Dr. Michael Brown is a rock star of the Christian Church as far as I’m concerned. His clear and concise explanations of biblical teachings are among the best you’ll find anywhere, and his rebuttal to John MacArthur’s Strange Fire nonsense is so effective, it basically ends the discussion for anyone who hears it.
(There’s one issue where I don’t think Dr. Brown and I agree, but we’ll deal with that on another day.)
One of the best things about Dr. Brown is that he always disagrees with you respectfully and lovingly, even people like Rob Bell and Matthew Vines, who really test the Christian ethic of love and charity toward all. Dr. Brown’s kind spirit never wavers.
But boy was he ever tested here:
The scene is Jerusalem’s Ben Judah Market, and Dr. Brown is being surrounded and assailed by locals who don’t appreciate the fact that he’s proclaiming Jesus as the Christ while also identifying as a Jew. (He refers to Jesus here as “Yeshua,” which is the more common Jewish usage.)
It got worse. Eventually Dr. Brown was hauled off to jail:
Eventually, after the main agitator kept harassing us, I decided the last thing he would do was drive us away. So as long as he yelled, I stayed and shared my faith.
But he had called the police, claiming (falsely) I was breaking the law. And then, when he pushed his phone right up to my face (literally) and I pushed it away, he started shouting that I attacked him. Seriously!
Finally, two policewomen arrived and because of his accusations, we had to go to the local police station. The whole process took about four or five hours, with the great majority of the time spent sitting without a phone, doing nothing. (Of course, I was praying silently and thanking God for this special day. I also prayed for my accuser, who sat across from me the whole time.)
The big problem for me was that I’m fluent in biblical Hebrew but weak in modern Hebrew, so I missed a lot of what my accuser was saying and was concerned I couldn’t explain things clearly to the police officers.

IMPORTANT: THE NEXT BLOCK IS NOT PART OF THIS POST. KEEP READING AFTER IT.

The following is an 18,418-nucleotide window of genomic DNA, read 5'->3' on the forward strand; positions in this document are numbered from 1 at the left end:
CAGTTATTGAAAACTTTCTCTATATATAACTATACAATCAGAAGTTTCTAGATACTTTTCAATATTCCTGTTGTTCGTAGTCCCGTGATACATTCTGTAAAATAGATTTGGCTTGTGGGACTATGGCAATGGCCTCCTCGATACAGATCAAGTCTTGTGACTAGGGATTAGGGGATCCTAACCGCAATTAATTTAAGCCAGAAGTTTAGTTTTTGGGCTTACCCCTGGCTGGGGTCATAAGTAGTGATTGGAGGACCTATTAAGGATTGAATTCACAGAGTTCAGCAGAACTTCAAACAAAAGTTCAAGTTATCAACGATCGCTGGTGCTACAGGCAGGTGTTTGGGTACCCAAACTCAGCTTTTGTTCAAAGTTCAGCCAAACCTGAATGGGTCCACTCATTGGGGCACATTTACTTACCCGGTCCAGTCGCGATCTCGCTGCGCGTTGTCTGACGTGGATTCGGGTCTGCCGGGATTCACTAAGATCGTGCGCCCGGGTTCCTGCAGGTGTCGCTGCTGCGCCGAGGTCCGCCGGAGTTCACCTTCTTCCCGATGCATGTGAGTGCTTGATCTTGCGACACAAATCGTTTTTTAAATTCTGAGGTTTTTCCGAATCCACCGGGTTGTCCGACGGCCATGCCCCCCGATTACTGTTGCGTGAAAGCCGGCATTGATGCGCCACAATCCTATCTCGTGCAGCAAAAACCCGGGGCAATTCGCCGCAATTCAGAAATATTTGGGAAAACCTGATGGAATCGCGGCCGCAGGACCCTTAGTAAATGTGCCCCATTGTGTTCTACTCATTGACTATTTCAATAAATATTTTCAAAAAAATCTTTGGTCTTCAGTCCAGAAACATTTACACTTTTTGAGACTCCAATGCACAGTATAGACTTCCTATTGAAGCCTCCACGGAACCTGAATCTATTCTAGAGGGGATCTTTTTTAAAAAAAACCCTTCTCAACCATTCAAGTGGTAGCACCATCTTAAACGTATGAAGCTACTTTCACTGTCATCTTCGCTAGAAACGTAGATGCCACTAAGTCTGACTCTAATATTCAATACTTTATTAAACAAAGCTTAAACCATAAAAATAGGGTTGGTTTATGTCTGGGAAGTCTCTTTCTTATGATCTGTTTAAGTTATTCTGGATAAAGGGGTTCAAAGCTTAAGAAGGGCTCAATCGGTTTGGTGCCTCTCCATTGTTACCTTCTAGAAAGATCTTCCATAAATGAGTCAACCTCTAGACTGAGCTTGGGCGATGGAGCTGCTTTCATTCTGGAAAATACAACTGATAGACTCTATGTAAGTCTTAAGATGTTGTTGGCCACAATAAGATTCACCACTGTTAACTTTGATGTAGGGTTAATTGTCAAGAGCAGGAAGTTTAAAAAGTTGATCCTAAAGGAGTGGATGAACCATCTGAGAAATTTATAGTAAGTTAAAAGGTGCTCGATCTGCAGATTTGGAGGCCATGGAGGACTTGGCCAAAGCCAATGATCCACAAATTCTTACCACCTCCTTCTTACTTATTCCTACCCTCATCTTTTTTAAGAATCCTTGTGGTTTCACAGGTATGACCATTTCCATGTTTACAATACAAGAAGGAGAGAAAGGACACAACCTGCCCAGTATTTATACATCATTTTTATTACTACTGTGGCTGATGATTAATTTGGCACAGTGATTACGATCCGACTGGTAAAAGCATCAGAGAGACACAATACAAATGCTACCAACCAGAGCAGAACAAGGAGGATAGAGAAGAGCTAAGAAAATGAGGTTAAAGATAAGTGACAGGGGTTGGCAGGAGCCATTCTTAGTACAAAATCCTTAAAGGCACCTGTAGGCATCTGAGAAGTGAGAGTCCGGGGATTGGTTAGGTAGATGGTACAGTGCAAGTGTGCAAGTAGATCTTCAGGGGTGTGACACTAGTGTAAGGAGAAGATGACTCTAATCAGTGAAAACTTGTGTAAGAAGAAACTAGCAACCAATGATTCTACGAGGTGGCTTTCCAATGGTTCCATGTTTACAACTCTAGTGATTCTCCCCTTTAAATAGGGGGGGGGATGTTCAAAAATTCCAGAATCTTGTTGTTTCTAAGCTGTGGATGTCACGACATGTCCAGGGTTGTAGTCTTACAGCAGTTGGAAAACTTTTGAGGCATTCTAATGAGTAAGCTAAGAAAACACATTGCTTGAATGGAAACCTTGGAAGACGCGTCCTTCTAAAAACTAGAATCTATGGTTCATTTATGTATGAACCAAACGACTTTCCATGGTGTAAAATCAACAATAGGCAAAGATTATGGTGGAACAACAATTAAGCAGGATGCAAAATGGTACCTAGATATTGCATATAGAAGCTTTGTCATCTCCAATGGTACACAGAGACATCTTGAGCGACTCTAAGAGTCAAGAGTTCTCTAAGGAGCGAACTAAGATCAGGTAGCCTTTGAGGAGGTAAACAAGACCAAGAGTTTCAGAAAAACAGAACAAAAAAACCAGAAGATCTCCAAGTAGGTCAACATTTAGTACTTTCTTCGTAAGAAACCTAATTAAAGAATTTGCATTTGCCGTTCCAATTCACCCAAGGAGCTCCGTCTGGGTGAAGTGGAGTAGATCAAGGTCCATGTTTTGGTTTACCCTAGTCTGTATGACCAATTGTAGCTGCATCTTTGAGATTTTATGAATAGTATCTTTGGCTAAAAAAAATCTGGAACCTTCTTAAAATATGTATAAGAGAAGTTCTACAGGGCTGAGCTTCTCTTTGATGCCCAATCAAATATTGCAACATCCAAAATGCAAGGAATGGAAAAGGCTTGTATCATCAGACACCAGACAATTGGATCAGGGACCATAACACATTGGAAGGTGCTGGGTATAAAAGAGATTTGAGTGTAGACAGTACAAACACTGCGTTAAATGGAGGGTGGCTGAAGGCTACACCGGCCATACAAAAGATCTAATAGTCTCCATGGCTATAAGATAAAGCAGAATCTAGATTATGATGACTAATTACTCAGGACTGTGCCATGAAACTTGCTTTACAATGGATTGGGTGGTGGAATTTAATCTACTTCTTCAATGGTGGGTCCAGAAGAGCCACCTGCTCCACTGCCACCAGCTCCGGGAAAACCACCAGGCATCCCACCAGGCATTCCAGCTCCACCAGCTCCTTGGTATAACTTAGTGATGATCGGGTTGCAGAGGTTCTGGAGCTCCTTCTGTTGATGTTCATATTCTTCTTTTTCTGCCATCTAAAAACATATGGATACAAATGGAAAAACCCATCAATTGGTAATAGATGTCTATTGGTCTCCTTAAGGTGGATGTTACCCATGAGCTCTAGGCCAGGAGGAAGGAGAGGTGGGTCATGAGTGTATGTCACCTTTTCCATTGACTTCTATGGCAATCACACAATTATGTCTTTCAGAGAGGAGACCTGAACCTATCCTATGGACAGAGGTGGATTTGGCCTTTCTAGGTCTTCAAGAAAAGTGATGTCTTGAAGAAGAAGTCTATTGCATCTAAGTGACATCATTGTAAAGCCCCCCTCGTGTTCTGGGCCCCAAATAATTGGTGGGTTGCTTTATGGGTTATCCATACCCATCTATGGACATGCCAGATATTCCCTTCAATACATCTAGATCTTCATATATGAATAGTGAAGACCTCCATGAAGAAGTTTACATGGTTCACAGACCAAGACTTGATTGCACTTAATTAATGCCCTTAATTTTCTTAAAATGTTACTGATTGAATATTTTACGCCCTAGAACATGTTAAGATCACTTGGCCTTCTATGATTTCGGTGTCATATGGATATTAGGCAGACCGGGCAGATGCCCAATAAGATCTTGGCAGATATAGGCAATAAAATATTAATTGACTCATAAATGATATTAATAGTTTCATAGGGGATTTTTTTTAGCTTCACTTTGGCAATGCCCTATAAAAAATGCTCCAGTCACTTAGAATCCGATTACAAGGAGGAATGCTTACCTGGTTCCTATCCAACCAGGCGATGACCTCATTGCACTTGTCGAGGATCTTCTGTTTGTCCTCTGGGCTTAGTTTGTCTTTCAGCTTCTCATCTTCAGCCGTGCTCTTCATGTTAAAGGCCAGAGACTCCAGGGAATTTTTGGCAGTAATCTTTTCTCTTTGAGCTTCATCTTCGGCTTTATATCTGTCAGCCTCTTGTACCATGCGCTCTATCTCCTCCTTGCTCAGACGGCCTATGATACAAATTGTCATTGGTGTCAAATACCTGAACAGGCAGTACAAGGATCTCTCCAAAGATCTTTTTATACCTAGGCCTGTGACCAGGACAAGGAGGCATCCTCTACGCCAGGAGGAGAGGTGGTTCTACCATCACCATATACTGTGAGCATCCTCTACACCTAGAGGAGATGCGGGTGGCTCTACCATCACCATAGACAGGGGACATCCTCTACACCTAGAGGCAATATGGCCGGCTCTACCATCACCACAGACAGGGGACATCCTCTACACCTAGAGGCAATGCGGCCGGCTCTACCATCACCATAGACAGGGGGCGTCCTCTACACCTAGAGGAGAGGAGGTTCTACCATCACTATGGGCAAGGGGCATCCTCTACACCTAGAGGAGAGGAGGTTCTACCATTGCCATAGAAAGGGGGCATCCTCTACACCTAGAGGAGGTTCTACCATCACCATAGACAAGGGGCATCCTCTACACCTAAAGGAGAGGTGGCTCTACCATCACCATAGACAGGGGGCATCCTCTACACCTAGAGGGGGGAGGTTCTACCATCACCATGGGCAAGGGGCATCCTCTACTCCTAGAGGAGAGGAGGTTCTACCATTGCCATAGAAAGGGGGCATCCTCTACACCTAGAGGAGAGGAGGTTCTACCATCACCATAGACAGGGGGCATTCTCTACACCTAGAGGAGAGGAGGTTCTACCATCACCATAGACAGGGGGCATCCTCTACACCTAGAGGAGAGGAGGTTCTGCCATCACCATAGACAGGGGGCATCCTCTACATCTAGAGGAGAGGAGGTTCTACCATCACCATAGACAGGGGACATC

Finally, an interrogator arrived, spending about 20-30 minutes with my accuser, then interviewing me. By this time, we had this same video up on YouTube, so he could get a feel for what was happening. And he fully understood I had done nothing wrong or illegal.
When I walked out of the police station, I was greeted by three more ultra-Orthodox Jews. And one wished me success in an upcoming speech in support of Israel.
Then he asked me, “Are you a missionary?”
In the Jewish world, especially Israel, this has very bad connotations. But since I had made clear to him that I was a public, unashamed believer in Jesus and that I share my faith with my people, I answered in the affirmative.
To my delightful surprise he said, “That’s OK. Missionaries are good!”
A few minutes later, with a smile and without any paperwork to take with me, he told me I could go.
And he maintained a Christ-like countenance throughout this entire affair, although I’m sure he was tempted to do otherwise.
There’s not much to learn doctrinally from this situation. There have long been Messianic Jews among us, and thank the Lord for that, and Dr. Brown has been completely open and extremely outspoken about the fact that he a) accepts Jesus as Lord and Savior; and b) considers himself fully Jewish and in no way renounces his Jewish identity or the customs associated with it.
But I do think it’s instructive to see the dynamic going on here. What the locals are upset about is not so much the proclamation of Christ – lots of Christians show up in Jerusalem and proclaim Christ – but about Dr. Brown’s insistence on fully embracing his Judaism while also proclaiming Christ. They’re giving him a hard time about things like his wearing (or not wearing as the case may be) of traditional Jewish dress, and where he’s standing and whether he’s breaking any laws by being there.
Through it all, Dr. Brown is cool and confident, and he doesn’t back down.
If you know his back story, by the way, you know that Dr. Brown descended in his youth into the whole counterculture drug scene before being delivered from it by the power of Christ. He didn’t become a Christian as a way of rejecting his Jewish roots, because he never has rejected them. He became a Christian because he realized that only under the authority of Christ could he be delivered from the darkness of the world.
I suspect that it’s precisely because he’s experience how real that power is that he’s not afraid to stand in Ben Judah Market and speak the truth. Nothing going on there is comparable to the authority in which Dr. Brown walks. Well done, sir.
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